The concept of a witch, that is a practitioner of magic, has been part of western folklore for centuries, yet throughout that time it has been subject to continuous reinterpretations. She – for the witch is almost always a she – is old, ugly and nearly blind, who lives in a house of gingerbread and fattens up children for dinner. At the same time, she is a beautiful queen, overcome with vanity and jealousy, willing and able to use magic for murder. Finally, she is the teenage girl, attending a school of magic, but still suffering all the ups and downs of adolescence.
The exact characteristics that make up a witch are fluid, changing to reflect context, established folklore and imagery, and religious convictions. However, these constructions are bound to a single archetypal image, allowing for such different ideas to all be characterised under the one name – ‘witch.’
First published in 1486, the Malleus Maleficarum, or Hammer of Witches, is believed to have been one of the main texts used to define the witch and to promote the persecution of the same during the early modern European period. The text was written by the Dominican Inquisitor, Heinrich Kramer, and outlines methods to recognise witches, and advises on the appropriate punishments for witchcraft.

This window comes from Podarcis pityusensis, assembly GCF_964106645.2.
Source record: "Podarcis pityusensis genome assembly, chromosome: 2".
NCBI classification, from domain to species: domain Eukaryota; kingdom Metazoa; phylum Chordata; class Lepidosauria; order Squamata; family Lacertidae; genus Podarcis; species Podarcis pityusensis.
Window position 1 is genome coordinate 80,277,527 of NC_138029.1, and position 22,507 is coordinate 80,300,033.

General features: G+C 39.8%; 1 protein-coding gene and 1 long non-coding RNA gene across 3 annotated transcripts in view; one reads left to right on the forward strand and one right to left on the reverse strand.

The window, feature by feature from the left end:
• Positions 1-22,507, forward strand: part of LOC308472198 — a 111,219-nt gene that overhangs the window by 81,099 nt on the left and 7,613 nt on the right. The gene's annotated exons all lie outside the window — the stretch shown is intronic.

Set up as a discussion, the Malleus presents a series of questions and answers over three distinct sections. Each of these sections builds on the one before it:
‘Section One’ addresses the reality and/or efficacy of witchcraft;
‘Section Two’ describes the methods a witch uses to achieve her aims;
‘Section Three’ details the appropriate punishments for those convicted of witchcraft.
The witch presented in the Malleus heavily influenced the dominant image of the same for a considerable period of time and, in some ways, still does today. The idea of witchcraft in the text is a constructed image, heavily based on theological, folkloric, and pre-existing ‘academic’ ideas of magic and its practitioners, and thus brought nothing new to the early European ideas of witchcraft. Instead the Malleus, to quote R. J. Thurston; “presented the witch stereotype in a complete and well-organised fashion,” making it a key text for witch hunters during the persecutions of the early modern era.
The connection between witchcraft, demonology, and heresy is arguably the key tenet of the Malleus Maleficarum and has its origins in ancient Christian ideas of magic. As Hans Peter Brodel notes; magic, from the earliest of Christian history, was closely related to idolatry. Ancient practitioners would invoke the powers of various gods or spirits to perform magic. Thus, for example, in the Old Testament, Pharaoh’s magicians were able to imitate the miracles performed by Moses.
As Christianity became the dominant religion in Europe, and with pagan religions dead or dying, the gods and spirits of the old religions were interpreted as either demonic spirits or powerful practitioners of magic who worshipped said spirits. Once this connection had been made, Christian theologians began to argue that any sort of agreement with a demon implied the denial of god and thereby amounted to heresy. Thus, from the thirteenth century onwards, practitioners of magic were increasingly identified as heretics, while aspects of magic that had previously been thought of as natural were slowly identified as demonic.